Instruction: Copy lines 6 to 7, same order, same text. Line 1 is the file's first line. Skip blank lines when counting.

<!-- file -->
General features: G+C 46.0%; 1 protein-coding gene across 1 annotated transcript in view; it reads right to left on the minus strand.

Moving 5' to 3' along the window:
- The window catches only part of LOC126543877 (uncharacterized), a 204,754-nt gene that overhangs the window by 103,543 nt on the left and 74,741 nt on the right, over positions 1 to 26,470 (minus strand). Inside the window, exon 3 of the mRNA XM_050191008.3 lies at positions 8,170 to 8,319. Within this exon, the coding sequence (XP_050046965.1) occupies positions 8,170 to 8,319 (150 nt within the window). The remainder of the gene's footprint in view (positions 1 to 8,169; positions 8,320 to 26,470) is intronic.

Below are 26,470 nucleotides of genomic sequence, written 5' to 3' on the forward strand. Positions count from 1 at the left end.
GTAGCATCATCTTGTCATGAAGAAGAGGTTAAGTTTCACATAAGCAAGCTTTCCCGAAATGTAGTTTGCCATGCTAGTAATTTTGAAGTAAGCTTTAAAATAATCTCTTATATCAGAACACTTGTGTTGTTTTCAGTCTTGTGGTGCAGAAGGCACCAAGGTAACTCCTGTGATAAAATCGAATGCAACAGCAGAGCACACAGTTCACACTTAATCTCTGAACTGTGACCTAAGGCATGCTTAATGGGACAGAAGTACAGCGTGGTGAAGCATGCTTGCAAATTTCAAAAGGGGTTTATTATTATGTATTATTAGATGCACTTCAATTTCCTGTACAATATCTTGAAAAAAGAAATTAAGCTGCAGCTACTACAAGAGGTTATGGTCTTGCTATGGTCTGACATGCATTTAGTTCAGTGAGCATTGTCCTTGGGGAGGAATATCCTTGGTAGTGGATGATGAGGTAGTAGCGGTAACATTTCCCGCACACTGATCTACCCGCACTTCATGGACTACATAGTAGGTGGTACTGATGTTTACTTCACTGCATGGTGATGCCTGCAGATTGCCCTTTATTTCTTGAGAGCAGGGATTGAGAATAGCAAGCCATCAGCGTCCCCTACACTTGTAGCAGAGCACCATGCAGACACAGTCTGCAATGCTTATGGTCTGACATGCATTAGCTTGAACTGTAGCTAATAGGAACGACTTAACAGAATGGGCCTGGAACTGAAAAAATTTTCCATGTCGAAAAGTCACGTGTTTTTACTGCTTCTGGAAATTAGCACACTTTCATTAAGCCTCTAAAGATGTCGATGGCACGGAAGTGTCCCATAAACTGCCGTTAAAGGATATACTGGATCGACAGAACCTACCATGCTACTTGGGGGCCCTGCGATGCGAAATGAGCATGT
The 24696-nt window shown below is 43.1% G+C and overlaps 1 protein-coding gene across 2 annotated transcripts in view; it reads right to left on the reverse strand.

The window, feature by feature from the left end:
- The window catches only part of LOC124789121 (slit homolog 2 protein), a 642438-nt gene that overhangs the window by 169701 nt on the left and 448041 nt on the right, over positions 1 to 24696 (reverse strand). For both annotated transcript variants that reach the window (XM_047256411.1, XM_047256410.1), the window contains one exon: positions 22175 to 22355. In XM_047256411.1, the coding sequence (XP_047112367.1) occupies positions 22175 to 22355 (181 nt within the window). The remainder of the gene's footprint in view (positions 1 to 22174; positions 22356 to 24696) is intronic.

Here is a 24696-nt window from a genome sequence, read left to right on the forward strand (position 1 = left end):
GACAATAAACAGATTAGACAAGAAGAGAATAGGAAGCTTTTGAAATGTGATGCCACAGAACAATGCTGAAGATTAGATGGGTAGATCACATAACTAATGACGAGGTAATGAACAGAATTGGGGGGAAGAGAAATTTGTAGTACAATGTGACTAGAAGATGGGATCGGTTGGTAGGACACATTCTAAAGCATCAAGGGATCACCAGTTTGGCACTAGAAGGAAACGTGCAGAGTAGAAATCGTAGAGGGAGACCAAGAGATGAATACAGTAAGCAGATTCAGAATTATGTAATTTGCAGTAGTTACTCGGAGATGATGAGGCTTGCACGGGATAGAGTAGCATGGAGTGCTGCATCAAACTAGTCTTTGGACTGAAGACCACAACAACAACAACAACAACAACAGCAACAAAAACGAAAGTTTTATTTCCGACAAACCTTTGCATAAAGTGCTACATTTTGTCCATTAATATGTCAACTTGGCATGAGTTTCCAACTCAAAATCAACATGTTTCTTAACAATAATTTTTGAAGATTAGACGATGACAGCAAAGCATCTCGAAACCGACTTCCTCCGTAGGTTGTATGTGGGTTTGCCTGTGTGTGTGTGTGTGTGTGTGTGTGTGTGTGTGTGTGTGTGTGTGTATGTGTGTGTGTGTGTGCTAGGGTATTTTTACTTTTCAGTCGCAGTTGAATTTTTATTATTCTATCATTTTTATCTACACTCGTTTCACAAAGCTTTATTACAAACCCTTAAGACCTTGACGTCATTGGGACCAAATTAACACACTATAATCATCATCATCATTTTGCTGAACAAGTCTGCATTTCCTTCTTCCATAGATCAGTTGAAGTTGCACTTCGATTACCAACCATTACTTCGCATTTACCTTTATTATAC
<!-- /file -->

The 24696-nt window shown below is 43.1% G+C and overlaps 1 protein-coding gene across 2 annotated transcripts in view; it reads right to left on the reverse strand.

The window, feature by feature from the left end: